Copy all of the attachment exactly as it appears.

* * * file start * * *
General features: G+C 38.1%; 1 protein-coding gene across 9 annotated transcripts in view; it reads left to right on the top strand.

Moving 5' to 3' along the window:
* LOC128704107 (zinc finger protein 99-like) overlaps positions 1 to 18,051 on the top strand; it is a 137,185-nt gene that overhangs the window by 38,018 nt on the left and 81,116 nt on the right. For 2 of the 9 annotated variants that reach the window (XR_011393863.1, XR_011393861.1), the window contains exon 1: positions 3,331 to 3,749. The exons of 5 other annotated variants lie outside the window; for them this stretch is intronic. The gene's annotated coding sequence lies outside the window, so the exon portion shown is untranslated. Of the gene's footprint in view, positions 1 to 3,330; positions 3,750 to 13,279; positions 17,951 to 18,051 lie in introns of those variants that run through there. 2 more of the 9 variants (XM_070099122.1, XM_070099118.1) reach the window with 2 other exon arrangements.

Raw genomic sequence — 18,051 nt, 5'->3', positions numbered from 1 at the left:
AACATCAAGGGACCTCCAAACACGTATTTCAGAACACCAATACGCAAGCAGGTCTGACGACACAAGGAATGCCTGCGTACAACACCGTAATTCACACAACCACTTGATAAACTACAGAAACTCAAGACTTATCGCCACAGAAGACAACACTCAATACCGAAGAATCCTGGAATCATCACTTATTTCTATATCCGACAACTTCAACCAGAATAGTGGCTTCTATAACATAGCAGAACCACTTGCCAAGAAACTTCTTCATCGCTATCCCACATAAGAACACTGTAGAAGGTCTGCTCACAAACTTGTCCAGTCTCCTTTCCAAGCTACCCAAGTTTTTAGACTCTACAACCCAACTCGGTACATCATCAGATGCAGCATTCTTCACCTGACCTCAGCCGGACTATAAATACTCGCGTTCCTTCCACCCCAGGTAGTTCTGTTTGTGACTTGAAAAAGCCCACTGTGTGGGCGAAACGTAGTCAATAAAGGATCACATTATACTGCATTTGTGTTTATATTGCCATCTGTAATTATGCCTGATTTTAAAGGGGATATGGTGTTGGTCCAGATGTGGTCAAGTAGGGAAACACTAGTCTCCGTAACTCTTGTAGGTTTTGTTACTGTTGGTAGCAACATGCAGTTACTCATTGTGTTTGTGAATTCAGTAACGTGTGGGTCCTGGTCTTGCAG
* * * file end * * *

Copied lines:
General features: G+C 38.1%; 1 protein-coding gene across 9 annotated transcripts in view; it reads left to right on the top strand.

Moving 5' to 3' along the window:
* LOC128704107 (zinc finger protein 99-like) overlaps positions 1 to 18,051 on the top strand; it is a 137,185-nt gene that overhangs the window by 38,018 nt on the left and 81,116 nt on the right. For 2 of the 9 annotated variants that reach the window (XR_011393863.1, XR_011393861.1), the window contains exon 1: positions 3,331 to 3,749. The exons of 5 other annotated variants lie outside the window; for them this stretch is intronic. The gene's annotated coding sequence lies outside the window, so the exon portion shown is untranslated. Of the gene's footprint in view, positions 1 to 3,330; positions 3,750 to 13,279; positions 17,951 to 18,051 lie in introns of those variants that run through there. 2 more of the 9 variants (XM_070099122.1, XM_070099118.1) reach the window with 2 other exon arrangements.

Raw genomic sequence — 18,051 nt, 5'->3', positions numbered from 1 at the left:
AACATCAAGGGACCTCCAAACACGTATTTCAGAACACCAATACGCAAGCAGGTCTGACGACACAAGGAATGCCTGCGTACAACACCGTAATTCACACAACCACTTGATAAACTACAGAAACTCAAGACTTATCGCCACAGAAGACAACACTCAATACCGAAGAATCCTGGAATCATCACTTATTTCTATATCCGACAACTTCAACCAGAATAGTGGCTTCTATAACATAGCAGAACCACTTGCCAAGAAACTTCTTCATCGCTATCCCACATAAGAACACTGTAGAAGGTCTGCTCACAAACTTGTCCAGTCTCCTTTCCAAGCTACCCAAGTTTTTAGACTCTACAACCCAACTCGGTACATCATCAGATGCAGCATTCTTCACCTGACCTCAGCCGGACTATAAATACTCGCGTTCCTTCCACCCCAGGTAGTTCTGTTTGTGACTTGAAAAAGCCCACTGTGTGGGCGAAACGTAGTCAATAAAGGATCACATTATACTGCATTTGTGTTTATATTGCCATCTGTAATTATGCCTGATTTTAAAGGGGATATGGTGTTGGTCCAGATGTGGTCAAGTAGGGAAACACTAGTCTCCGTAACTCTTGTAGGTTTTGTTACTGTTGGTAGCAACATGCAGTTACTCATTGTGTTTGTGAATTCAGTAACGTGTGGGTCCTGGTCTTGCAG